Grapefruit Season: James Vincent McMorrow is feeding the eclectic music lover


If you’re like me, the period of time the world has gone into lockdown has been a time of self-reflection. Time spent figuring out what I want to do with my life, trying out a new hobby and attempting to learn a new language. Or maybe you improved things you had done before like Irish singer-songwriter James Vincent McMorrow who used his time during the pandemic to redo his fifth studio album, “Grapefruit Season”. An album he was quite happy with until we were told to head to our homes and stay there until it was safe again. Being confined with nowhere to go and plenty of spare time, he found that he was offered a rare opportunity to change things and make improvements before he released the album to the world.

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The album’s title is reminiscent of his summer childhood years and is seemingly used as a signpost to simply do what you want in life, rather than what you are told to do. During the warmer months, McMorrow’s mom would make him eat grapefruit, saying they were good for him even though he didn’t enjoy them. This album highlights the ideology that what is good for you may not be a pleasurable experience. “Grapefruit Season” touches on embracing the chaotic paths that can arise in life, even if you’re not feeling any wiser in the end. Through this album, McMorrow has come to an understanding and acceptance of himself and life on a deeper level. He’s found that it’s not like everything in life now suddenly makes sense, it’s more about making peace with the given circumstances.

McMorrow has been very open with his mental health struggles over the course of his career and has embraced them for the creation of his new album. He has stated that “Grapefruit Season” isn’t a concept album, but a reality album, where he truthfully reflects on his feelings, goals and perspectives. This album takes a poignant turn on reality, differing from his past releases. An artist known for his falsetto voice for over a decade, McMorrow has established himself as a multi-faceted musician and songwriter. Gone are the days of him being confined to the indie folk genre. With his ability to play multiple instruments, tackle different styles, produce his own music, and collaborate with creatives from all over the music spectrum, he is a force to be reckoned with.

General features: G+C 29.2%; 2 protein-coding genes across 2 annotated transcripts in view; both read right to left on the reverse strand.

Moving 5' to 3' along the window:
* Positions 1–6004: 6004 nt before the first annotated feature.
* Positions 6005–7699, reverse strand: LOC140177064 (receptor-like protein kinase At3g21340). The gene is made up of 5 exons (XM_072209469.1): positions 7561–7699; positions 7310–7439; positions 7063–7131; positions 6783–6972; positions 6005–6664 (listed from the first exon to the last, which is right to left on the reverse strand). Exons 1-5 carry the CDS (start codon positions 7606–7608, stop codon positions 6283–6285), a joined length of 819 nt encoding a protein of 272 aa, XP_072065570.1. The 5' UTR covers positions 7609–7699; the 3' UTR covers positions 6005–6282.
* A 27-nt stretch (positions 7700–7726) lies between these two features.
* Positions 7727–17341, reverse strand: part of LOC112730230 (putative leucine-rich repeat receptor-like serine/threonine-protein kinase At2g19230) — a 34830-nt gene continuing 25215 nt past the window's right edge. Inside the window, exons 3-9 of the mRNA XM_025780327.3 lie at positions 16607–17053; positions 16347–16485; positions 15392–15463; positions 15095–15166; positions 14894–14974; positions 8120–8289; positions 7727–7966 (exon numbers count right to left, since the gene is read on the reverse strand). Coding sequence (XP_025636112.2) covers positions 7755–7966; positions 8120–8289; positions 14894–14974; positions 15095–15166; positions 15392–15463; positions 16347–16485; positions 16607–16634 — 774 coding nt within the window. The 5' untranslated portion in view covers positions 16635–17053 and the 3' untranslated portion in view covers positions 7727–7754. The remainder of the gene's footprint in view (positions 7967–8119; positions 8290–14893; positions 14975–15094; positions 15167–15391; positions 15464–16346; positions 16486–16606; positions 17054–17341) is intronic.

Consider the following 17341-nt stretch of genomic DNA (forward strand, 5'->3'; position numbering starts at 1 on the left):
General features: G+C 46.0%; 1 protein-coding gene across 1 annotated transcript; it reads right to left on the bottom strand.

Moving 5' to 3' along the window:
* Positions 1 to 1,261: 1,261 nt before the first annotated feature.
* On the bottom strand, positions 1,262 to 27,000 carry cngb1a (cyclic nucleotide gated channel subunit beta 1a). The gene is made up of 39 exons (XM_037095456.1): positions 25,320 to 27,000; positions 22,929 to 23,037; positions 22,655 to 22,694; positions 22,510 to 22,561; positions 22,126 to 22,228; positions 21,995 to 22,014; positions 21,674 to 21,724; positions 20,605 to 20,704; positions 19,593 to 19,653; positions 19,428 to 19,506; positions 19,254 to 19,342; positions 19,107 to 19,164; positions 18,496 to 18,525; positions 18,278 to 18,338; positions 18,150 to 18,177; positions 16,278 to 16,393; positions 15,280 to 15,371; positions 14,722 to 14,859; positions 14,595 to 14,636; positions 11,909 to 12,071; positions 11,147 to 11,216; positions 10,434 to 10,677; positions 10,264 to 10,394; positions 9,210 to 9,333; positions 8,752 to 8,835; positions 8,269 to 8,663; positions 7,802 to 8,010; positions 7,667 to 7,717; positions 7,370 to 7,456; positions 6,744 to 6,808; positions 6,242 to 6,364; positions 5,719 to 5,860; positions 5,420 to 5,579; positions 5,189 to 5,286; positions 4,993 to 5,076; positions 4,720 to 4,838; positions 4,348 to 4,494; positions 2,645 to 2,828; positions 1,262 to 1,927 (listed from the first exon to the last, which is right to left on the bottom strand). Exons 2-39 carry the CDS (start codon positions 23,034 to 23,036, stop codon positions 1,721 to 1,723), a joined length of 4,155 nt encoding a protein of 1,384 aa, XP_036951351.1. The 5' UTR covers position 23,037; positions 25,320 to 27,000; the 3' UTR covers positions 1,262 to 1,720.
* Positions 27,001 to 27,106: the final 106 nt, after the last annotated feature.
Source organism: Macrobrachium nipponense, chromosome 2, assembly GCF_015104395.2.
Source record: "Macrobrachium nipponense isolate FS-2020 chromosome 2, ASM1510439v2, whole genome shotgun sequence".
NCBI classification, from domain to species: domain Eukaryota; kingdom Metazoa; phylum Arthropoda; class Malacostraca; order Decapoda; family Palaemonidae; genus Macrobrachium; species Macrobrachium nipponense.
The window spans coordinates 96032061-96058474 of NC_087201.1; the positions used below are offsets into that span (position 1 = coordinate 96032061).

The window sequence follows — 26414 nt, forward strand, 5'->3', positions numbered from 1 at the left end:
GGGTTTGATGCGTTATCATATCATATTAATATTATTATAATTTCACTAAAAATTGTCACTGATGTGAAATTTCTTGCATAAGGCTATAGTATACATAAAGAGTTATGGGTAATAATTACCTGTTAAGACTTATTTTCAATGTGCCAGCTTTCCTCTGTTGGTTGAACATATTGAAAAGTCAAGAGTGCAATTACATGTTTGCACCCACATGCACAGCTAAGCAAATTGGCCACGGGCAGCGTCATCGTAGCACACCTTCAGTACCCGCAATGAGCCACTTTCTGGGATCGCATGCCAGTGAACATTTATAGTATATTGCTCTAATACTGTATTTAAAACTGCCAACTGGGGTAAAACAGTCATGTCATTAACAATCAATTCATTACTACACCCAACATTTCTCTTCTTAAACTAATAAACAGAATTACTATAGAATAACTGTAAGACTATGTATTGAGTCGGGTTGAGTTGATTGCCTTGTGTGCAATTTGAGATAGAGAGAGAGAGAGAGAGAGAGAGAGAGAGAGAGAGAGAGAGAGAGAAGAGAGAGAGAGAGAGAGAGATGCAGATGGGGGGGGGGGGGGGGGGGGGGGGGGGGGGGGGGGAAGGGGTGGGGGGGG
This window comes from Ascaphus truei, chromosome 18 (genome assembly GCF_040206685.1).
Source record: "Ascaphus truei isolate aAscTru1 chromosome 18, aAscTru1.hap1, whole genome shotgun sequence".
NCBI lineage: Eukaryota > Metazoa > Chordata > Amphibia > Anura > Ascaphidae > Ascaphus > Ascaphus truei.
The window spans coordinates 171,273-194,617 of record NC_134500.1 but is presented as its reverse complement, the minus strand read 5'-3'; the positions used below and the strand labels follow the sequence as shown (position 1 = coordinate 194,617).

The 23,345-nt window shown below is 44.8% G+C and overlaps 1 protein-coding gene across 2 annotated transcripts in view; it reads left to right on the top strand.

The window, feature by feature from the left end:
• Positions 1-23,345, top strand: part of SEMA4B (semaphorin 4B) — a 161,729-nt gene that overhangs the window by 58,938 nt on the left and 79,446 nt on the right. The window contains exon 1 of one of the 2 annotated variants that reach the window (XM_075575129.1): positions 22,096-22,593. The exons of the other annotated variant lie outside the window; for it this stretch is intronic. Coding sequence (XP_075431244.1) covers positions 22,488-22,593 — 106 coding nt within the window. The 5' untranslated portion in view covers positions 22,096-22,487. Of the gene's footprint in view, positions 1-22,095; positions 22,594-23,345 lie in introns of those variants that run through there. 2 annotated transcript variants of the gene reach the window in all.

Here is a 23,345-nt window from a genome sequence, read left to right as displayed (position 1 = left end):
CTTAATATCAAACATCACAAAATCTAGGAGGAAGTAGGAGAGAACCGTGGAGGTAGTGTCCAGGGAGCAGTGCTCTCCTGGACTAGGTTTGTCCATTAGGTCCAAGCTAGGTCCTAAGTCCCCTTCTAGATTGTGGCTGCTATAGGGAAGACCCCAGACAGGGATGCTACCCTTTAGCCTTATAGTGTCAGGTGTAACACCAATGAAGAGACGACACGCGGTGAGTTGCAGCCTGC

Throwing it back to his earlier music and sound, tracks like “Grapefruit”, “We Don’t Kiss Under Umbrellas Like We Used To” and “Poison To You” have a folk-like charm with beautifully layered harmonies, vivid imagery and raw emotion. They have a vulnerability to them that delicately highlights cracks in a relationship gone downhill. They could easily become the soundtracks for broken relationships the world over.

Showing that he isn’t just a one-genre man, “Gone” bring a hip-hop feel, while “A House And A River” bring some R&B vibes with repetitious drum and synth beats over a beautiful piano track and layered vocals. It’s a catchy and memorable edition to the album. “Planes In The Sky” is a song I could easily see being recorded by Foster The People or Glass Animals. It has that nice, well-known pop structure, yet a grittiness that you can only find in indie rock. It’s funky and different without being blatantly overbearing.

James Vincent McMorrow is tricking music fans that may be more conservative in their listening habits into enjoying something a bit outside of the mainstream and he certainly feeds the eclectic music lover. “Grapefruit Season” is a beautifully versatile album. Adding different genres nicely plays to the idea of it being a reality album, not a concept album. It’s raw, it’s real, and instead of following one sound, it rises and falls, changing its path along the way, kind of like life itself.

Written by Ria Loveder

A lover of music, scuba diving and avocados. Ria loves telling a good story just as much as she loves avocado and feta on toast. When not freelance writing, you can find her in the ocean being a professional mermaid, as Mermaid Ria, or creating her customers dream hair at Ocean Dreads.

Photo by Emma McMorrow

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